15 According to a study by the Centre for Economic Business Research in 2003, losses incurred by the European cosmetics industry due to counterfeiting amount to more than US$3 billion annually. The World Customs Organisation estimated that counterfeiting cost European clothing and footwear companies about €7.5 billion a year and took about €3.8 billion a year from European software companies.


17 Towards European harmonisation? Lecture by Daniel Fontanaud – National expert seconded to DG JAI (EC) – Edition RIPIA – Union des Fabricants – No. 223 – 1st quarter 2006.

18 Proposal for a Directive and Proposal for a Framework Directive, merged in a single Proposal for a Directive on 26.04.2006 – Ref.: COM(2006) 168 final.

19 JO L 94 of 13.4.2005, p. 37.

20 Text adopted by the Standing Committee, acting for the Parliamentary Assembly, on 7 September 2004 – Doc. 10069, Report of the Committee on Economic Affairs and Development, Rapporteur: Mr Schreiner.

21 Member of the Council of Europe’s Parliamentary Assembly and former Chair of the Committee on Economic Affairs and Development.

22 Declaration of Rome of 18 February 2006 – International Conference «Combating counterfeit medicines: building effective international co-operation».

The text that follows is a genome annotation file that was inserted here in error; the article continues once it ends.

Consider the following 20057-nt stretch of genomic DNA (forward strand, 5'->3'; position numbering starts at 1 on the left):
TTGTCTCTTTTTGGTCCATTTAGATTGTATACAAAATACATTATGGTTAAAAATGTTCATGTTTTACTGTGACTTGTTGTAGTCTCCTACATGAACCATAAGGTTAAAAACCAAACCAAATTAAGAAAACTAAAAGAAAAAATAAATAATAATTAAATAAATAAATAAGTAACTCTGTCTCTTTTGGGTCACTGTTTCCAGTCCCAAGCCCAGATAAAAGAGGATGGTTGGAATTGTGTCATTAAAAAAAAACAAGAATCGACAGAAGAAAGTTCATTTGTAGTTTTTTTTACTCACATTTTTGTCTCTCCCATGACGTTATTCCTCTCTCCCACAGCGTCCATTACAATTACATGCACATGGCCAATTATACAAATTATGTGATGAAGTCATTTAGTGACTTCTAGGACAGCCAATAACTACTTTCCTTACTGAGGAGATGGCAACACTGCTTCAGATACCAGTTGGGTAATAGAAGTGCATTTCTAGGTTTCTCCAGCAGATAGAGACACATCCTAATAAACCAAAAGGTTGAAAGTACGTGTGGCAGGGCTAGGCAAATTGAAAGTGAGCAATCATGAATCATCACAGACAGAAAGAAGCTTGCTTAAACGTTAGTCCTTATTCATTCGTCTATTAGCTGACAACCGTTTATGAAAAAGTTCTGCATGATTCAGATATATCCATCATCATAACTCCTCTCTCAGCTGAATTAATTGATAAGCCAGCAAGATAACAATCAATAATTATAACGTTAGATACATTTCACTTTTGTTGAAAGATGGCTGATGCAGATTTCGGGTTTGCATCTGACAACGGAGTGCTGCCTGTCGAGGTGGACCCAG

23 Parliamentary Assembly of the Council of Europe – Doc.10946 of 31 May 2006.

24 Quel système de brevets pour l’Europe? Alain Pompidou, pp. 26-27 in the magazine «Les dossiers européens – La contrefaçon et la piraterie en Europe».

25 The London Agreement was concluded on 17 October 2000 between Denmark, France, Germany, Liechtenstein, Luxembourg, Monaco, the Netherlands, Sweden, Switzerland and the United Kingdom, with three aims: to reduce costs, to simplify procedures and reduce waiting periods, and to facilitate and generalise use of the European patent. Today, after five years of discussion, some signatory countries have still to ratify the Agreement, and are thus preventing the process for simplification and generalisation of the European patent from taking effect.

26 MEDEF: Mouvement des Entreprises de France (Conseil national du patronat français).

27 At the Paris Intergovernmental Conference on 25 June 1999, the EPO’s member states set up a Working party on Litigation, which has now proposed the main lines of the European Patent Litigation Agreement (EPLA).